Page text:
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Planning a beach wedding says a lot about a couple. Non-traditional, focused on the ‘experience’ more than the trappings and usually inclined toward adventure. Trade winds, when they blow, ramp up the “adventure” aspect.
Trade winds that affect Maui originate in the so-called, horse latitudes. 30 to 35 degrees north and south of the equator. The horse latitudes are high pressure ridges that push air toward the equator (Hawaii is in the path).
If you care, check the origin of “horse” as applies to “latitudes” here. It’s mildly interesting.
Trade winds, in Hawaii, start to kick in as summer approaches, around May and June. As a side note, essentially two seasons define Maui, summer and winter. The difference in temperature is only 10 degrees or so. Ed Robinson of Ed Robinson’s Diving Adventures explores these seasons in a well written presentation found here.
But trades can, and do, blow at any time of the year. It’s a good idea to plan for Maui’s natural air conditioner (and air cleaner).
Trade winds generally start blowing by late morning. Coming from the east and north of Maui winds hit Kahului (where the airport is located) first. Now, here’s the interesting part. Look at a map of Maui, two prominent mountains (actually, dormant volcanoes) dominate. The better known is Haleakala on the easterly south side. On the westerly north side are the West Maui Mountains, dominated by Pu’u Kukui.
Between the West Maui Mountains and Haleakala is the valley that gives Maui its other name, The Valley Isle. As trades hit the east (Kahului) side of our island, they are squished (‘compressed’ for the purist) into a tighter mass. This squished mass of air, as it reaches the other side of the island, explodes out of the valley and onto the vast plains of the Pacific.
This expanding mass of air escapes between the mountains with a dramatic increase in velocity. This increased velocity determined the location of Maui’s only wind farm on the hills above Maalaea Harbor.
Expanding over the water on the west side, trades are punched from behind by winds continuing to blow from the east. This creates a vortex causing the winds to bend back toward Maui’s beaches. The north end of Maui, (particularly Kaanapali and Kapalua) sees ‘wrap-around’ trades and attendant “trade showers.” This is one of the reasons we recommend beaches on the the South Side (Wailea and Makena area) for weddings.
When our company plans a beach wedding, we inform couples about this possibility and provide tips to deal with it. The following tips should benefit anyone planning an outdoor wedding, especially those getting married between the “horses.”
For the most part, guys do well with the wind. Other than comb-overs or a poorly attached toupe, they remain unruffled. Girls are a different story. Guest dresses can be a challenge, sometimes a thrill (for the guys). Not much to say here except to make sure you keep one hand free.
Hair is the real story, as relates to tropical breezes.
Jean Muldoon is a premier stylist and makeup artist on Maui. Used by Pacific Island Weddings Ltd, the Four Seasons, the Fairmont and other companies whose clients are high on the ‘Snooty’ scale, I decided to ask her opinion. Here’s her take.
“Hair styles have shifted away from the ‘up-do’ and toward the romantic, relaxed style with the hair down,” said JM “especially Chignon”
Even I know that “down” is more vulnerable than “up” and I questioned her about that. While she admits that wind is a challenge, her experience and knowledge have helped hundreds of brides weather the wind with grace and style. When she does a head, she pays special attention to hair on the perimeter of the face, making sure it is pulled away from the face.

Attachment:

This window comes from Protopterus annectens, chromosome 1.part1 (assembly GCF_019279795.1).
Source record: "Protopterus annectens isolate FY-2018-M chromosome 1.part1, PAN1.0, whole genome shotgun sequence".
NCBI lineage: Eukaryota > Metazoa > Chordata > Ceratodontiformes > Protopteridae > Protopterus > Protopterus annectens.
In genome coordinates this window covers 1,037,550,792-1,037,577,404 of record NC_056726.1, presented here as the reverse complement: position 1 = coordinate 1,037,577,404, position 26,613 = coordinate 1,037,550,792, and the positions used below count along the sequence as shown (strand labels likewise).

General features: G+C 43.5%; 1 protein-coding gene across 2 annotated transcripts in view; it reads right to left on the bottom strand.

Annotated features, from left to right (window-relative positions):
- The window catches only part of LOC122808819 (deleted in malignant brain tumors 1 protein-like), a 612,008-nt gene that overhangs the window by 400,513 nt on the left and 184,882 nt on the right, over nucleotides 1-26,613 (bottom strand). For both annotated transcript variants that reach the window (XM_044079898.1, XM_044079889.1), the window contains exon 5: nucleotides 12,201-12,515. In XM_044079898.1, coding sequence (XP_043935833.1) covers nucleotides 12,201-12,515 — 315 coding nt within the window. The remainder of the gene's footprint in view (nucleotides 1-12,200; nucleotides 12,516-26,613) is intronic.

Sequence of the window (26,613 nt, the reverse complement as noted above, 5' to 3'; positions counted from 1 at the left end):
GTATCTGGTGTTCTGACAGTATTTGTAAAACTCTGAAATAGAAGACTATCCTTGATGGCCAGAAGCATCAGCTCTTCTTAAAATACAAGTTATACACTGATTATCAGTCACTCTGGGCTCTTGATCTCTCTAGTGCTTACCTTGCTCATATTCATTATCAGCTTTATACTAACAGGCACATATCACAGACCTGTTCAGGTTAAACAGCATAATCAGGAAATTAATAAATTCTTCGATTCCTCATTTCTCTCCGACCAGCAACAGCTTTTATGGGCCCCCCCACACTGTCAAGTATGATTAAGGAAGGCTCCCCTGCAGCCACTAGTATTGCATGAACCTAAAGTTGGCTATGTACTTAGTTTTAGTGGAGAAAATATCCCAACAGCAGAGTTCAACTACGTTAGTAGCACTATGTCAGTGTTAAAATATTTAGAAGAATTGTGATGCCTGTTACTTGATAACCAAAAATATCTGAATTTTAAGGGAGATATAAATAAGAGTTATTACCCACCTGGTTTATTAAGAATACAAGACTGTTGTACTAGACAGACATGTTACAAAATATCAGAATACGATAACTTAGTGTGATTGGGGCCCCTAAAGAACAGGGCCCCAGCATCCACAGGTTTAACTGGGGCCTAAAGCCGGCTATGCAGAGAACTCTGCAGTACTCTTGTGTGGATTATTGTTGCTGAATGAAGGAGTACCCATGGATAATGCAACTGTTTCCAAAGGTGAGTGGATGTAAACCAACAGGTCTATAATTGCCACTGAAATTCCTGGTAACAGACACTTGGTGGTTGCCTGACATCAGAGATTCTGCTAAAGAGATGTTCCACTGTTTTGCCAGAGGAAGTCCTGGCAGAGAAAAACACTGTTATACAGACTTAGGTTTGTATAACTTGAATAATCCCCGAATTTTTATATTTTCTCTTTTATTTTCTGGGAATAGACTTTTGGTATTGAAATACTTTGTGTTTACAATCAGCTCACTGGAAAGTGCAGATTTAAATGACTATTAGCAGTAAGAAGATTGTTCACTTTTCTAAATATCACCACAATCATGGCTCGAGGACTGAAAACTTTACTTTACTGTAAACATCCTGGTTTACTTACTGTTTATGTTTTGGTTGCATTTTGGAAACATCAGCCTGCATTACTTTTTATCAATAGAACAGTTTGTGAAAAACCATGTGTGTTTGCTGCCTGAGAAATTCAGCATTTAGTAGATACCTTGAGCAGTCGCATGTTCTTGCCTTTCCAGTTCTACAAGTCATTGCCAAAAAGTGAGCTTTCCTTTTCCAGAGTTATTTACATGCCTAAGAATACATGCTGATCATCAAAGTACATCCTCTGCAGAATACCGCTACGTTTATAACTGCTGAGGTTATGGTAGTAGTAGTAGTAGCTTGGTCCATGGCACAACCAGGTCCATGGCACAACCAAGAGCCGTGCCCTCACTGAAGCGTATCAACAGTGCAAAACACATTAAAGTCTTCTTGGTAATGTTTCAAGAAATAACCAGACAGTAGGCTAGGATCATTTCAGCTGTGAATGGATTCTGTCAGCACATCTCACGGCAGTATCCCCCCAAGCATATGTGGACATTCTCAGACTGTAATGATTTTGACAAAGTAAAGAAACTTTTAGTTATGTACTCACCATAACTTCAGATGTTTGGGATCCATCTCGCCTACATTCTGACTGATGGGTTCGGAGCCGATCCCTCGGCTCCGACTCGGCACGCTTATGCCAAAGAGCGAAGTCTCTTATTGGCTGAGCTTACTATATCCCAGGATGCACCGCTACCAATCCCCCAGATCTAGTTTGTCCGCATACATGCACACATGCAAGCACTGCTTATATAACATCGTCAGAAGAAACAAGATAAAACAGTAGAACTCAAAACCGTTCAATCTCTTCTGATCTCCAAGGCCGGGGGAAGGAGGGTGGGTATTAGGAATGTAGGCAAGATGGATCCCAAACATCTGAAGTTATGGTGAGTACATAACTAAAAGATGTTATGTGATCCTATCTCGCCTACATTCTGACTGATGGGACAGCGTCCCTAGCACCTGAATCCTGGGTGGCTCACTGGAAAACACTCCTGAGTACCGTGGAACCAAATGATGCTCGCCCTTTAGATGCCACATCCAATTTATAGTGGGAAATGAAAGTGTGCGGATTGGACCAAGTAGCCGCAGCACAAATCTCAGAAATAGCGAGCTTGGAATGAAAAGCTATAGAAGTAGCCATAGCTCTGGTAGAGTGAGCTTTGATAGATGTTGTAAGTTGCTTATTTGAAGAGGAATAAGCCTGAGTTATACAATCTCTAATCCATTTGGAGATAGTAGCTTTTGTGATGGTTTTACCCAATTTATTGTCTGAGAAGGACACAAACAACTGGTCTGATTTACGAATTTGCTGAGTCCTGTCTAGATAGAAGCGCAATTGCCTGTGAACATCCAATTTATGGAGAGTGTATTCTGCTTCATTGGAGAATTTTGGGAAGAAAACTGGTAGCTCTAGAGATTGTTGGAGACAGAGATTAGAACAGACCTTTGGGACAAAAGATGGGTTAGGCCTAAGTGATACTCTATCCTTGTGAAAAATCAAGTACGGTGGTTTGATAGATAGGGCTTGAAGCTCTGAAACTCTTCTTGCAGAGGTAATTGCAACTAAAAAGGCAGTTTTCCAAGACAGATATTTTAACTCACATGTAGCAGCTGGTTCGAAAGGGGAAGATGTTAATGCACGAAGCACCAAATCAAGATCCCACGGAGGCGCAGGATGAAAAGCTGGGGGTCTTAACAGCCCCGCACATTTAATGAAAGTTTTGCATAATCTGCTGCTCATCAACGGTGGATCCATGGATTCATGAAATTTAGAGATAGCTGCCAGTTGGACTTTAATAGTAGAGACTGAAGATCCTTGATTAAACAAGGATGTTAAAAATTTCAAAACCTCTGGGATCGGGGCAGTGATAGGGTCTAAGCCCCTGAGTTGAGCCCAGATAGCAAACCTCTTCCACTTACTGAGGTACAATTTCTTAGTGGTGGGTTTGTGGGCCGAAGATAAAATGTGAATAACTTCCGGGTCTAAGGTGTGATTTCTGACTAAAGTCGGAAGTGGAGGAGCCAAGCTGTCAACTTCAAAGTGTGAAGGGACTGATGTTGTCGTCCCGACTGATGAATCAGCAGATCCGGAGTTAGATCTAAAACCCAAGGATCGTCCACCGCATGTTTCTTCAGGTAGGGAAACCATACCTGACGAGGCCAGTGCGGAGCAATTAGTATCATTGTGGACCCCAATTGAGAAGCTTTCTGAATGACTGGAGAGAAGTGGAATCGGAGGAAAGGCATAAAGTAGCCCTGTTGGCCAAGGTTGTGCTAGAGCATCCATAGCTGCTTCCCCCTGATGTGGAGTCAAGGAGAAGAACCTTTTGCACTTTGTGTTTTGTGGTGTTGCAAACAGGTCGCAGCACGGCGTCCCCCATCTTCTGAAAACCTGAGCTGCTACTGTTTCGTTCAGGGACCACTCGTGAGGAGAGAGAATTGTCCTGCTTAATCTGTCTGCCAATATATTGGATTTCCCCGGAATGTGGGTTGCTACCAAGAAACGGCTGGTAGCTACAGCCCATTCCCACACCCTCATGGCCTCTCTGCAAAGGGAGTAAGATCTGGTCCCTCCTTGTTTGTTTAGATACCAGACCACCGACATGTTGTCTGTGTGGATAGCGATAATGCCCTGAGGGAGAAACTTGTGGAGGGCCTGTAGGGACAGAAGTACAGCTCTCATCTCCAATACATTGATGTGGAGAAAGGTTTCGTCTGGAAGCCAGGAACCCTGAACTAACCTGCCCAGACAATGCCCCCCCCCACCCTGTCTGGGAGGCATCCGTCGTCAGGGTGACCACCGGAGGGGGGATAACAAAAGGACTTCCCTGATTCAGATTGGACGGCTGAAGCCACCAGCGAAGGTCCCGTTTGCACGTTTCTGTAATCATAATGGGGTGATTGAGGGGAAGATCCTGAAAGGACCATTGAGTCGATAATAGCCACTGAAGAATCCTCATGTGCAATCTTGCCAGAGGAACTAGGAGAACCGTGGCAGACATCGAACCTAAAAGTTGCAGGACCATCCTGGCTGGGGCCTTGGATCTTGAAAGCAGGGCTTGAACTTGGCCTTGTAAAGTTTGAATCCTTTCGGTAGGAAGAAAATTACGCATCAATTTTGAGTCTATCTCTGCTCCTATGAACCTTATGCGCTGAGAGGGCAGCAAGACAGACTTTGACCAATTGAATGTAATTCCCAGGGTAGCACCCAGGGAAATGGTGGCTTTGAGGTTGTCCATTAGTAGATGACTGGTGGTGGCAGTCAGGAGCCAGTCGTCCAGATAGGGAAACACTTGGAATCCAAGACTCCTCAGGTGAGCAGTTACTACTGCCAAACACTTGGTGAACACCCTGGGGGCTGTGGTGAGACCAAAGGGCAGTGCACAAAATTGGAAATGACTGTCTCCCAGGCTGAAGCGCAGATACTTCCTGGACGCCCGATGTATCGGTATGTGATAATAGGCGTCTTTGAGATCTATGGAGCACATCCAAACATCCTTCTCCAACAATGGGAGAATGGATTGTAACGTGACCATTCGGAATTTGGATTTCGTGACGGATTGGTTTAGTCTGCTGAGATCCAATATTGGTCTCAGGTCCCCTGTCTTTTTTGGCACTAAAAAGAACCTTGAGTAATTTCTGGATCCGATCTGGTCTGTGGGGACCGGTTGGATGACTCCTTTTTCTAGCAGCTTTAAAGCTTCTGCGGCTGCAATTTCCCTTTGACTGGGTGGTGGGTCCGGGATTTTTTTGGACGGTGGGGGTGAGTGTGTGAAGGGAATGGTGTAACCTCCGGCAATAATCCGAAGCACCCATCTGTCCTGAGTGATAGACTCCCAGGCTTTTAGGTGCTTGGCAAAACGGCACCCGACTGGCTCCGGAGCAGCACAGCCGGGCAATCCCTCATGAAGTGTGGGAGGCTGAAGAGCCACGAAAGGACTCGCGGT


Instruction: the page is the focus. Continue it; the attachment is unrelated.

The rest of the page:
“Brides don’t want to be distracted, constantly brushing hair away from their face. I make sure,” JM told me, “that it doesn’t happen.” She also brought up the problem of errant strands messing with photography and sticking to lip gloss.
But as trades ruffle, their presence usually means the absence of another hair (and makeup) challenge, humidity. Thankfully, humidity is not as common as the trades but the key to facing both conditions is, according to JM, attention to detail and the right product for the job.
“For ‘outdoor’ hair, no matter the style, I use a product called Helmet Head. It works for wind or humidity.” JM reports.
The problem is, Helmet Head is only available to professionals. She recommends using primers around the eyes and a translucent powder to set makeup and absorb perspiration. I think this also applies to brides who don’t perspire but, rather, glisten.
Before you curse the wind consider this. First, you’re getting married! Splurge on a professional stylist for makeup and hair. They understand local conditions and can provide the right products and valuable advice. Many top-notch artists like Jean Muldoon will even come to your suite. No trips to the salon.
Another way to deal with trade winds, and crowds, is to plan your wedding for early morning. By “early” I mean 7:30 to 8 am. While that may seem obscene, if you’re getting married on Maui you’ll probably be waking up at 4 am for the first few days. As stated, winds usually don’t kick in until later in the morning, around 10 am. Also, the lighting is far and away superior in the early morning (it’s all about the pictures, isn’t it?). You also have the added benefit of experiencing your wedding on beaches that truly are, all yours.
Finally, much of the compelling beauty that blankets Maui is because of its trade winds. Clearing the skys of ‘vog‘ and any traces of Maui vehicle exhaust, trade winds ensure night after night of skies fuzzy with stars and endless days of brilliant sunshine.
Pacific Island Weddings Ltd
because maui and las vegas are oceans apart®